Social media is full of posts about so-called "vaccine passports" and how they infringe on your rights.
The question: Can schools and businesses legally ask you to show proof of vaccination?
"In 1905, the Supreme Court decided whether or not Massachusetts could require a vaccine passport for smallpox and they could. There was an exception for religion," explains labor and employment attorney Mark Landes, Managing Partner at Isaac Wiles.
Landes also focuses on First Amendment litigation. He says that public health law has evolved over time but it states that "a community has the right to protect itself against an epidemic of disease which threatens the safety of its members," as written by Justice John Marshall Harlan in Jacobson v. Massachusetts, 197 U.S. 11 (1905).
As businesses and schools open up, Landes says exceptions for those who can opt-out of showing their proof of vaccine may come into question.
"If there's a vaccine passport now for COVID, we would expect the U.S. Supreme Court to look hard at whether or not it would have an impact on religion or other First Amendment rights. If you have a reason to not get the vaccine and it turns out you can't use some fundamental right or get access in some fundamental way to a state benefit, that's probably going to be a problem," Landes said.
But he says as the law stands now, private companies can deny you services or access, if they ask you for proof of vaccination and you decline to show it.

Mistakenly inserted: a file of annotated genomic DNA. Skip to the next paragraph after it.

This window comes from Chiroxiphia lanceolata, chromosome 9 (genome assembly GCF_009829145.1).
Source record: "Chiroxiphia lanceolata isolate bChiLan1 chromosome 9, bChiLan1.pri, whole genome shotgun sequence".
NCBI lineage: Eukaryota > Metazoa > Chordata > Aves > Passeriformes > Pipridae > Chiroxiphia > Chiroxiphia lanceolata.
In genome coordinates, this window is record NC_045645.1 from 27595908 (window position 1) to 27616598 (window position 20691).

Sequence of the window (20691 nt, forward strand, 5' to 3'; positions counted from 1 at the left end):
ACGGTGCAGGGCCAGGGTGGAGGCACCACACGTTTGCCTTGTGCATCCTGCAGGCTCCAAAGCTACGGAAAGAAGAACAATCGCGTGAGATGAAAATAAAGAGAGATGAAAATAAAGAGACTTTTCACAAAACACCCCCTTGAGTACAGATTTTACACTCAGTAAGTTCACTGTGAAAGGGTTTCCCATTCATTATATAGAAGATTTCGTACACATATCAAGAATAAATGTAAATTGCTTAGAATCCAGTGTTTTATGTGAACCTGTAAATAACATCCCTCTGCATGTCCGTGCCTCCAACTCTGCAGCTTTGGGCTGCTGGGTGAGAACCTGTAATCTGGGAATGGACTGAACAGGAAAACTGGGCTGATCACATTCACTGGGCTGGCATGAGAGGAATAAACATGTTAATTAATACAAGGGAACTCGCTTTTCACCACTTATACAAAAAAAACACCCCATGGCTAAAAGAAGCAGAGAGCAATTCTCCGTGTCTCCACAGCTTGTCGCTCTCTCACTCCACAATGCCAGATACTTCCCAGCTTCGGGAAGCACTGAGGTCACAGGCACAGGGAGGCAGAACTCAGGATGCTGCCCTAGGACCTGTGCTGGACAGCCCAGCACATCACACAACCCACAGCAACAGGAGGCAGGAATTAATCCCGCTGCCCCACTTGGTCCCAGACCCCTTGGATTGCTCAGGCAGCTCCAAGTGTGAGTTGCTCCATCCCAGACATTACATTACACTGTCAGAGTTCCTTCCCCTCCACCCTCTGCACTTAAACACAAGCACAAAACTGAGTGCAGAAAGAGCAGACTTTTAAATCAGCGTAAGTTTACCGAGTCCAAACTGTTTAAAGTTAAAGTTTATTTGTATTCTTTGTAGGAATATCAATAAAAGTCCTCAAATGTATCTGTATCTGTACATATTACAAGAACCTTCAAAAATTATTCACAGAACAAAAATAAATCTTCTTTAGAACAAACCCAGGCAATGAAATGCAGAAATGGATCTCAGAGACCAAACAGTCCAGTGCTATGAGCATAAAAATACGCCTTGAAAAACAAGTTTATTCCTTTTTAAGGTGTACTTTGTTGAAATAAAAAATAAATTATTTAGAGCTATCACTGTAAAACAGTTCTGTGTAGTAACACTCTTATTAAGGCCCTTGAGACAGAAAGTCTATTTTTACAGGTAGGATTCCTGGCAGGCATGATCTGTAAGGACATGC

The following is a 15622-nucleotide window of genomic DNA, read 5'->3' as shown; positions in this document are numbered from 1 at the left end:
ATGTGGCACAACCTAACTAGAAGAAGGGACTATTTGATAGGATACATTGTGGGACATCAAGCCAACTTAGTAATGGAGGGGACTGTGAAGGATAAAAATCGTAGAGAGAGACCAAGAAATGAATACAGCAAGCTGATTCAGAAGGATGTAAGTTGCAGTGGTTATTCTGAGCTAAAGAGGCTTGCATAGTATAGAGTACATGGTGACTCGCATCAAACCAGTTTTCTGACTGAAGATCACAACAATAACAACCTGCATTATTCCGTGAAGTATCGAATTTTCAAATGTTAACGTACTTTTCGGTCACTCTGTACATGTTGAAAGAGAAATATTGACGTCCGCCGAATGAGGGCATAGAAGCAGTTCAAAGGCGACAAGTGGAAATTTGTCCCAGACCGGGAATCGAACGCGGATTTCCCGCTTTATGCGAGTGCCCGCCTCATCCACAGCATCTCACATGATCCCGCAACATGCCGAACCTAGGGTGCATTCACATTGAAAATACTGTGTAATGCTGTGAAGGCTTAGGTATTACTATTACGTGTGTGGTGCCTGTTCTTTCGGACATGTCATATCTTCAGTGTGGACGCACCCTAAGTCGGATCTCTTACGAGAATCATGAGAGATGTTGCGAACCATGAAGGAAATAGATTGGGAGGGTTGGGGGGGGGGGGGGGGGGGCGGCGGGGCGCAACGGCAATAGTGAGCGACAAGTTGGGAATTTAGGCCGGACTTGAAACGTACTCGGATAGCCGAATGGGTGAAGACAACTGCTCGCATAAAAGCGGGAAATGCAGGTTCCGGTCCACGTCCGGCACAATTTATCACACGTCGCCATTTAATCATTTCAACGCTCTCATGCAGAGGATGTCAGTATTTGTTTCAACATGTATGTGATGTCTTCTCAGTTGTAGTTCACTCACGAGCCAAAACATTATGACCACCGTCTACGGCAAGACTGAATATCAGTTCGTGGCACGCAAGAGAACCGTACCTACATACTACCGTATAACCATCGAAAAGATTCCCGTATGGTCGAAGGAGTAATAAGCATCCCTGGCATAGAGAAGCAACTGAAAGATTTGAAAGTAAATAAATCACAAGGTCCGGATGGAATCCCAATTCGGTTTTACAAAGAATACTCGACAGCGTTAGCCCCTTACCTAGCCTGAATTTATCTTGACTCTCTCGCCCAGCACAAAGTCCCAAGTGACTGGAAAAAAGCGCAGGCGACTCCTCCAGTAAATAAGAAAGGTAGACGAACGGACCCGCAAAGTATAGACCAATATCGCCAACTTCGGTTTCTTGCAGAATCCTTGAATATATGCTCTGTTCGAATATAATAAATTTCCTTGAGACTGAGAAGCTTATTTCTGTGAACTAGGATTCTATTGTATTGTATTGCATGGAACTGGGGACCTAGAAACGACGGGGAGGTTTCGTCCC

"They can require a test, a vaccine passport, or any proof of vaccination if they want unless the laws change," Landes said. "I would predict a lot of people will get the vaccine because they want to see Chris Stapleton or Chance the Rapper or take a cruise. Private businesses can require whatever they need to keep their people safe."
He says the same thing goes for schools, both public and private.
"If schools want to require a vaccine passport, they'll have to provide some kind of exception for religion or disability in the same way an employer will have to allow their employee to opt-out because of religion or disability," Landes said.
As of now, White House press secretary Jen Psaki said the Biden administration would not play a role in this or support a federal system that would require Americans to carry a vaccine credential - even though there are other countries doing this on a national level.
Here in the U.S., much like the shutdowns that happened early on in the pandemic, it'll be left up to states to decide.
"Same thing with the vaccine passport, locals at the moment get to decide what it means, to have a vaccine passport, it rarely impacts the federal sphere," Landes said.
So we can verify, yes, under the supreme court ruling, Jacobson v. Massachusetts, private companies and schools can mandate sufficient proof of a vaccine in order to protect community members from an epidemic.
Right now there are two bills in the Ohio House of Representatives that tackle the topic of showing proof of vaccination in H.B. 253 and H.B. 248.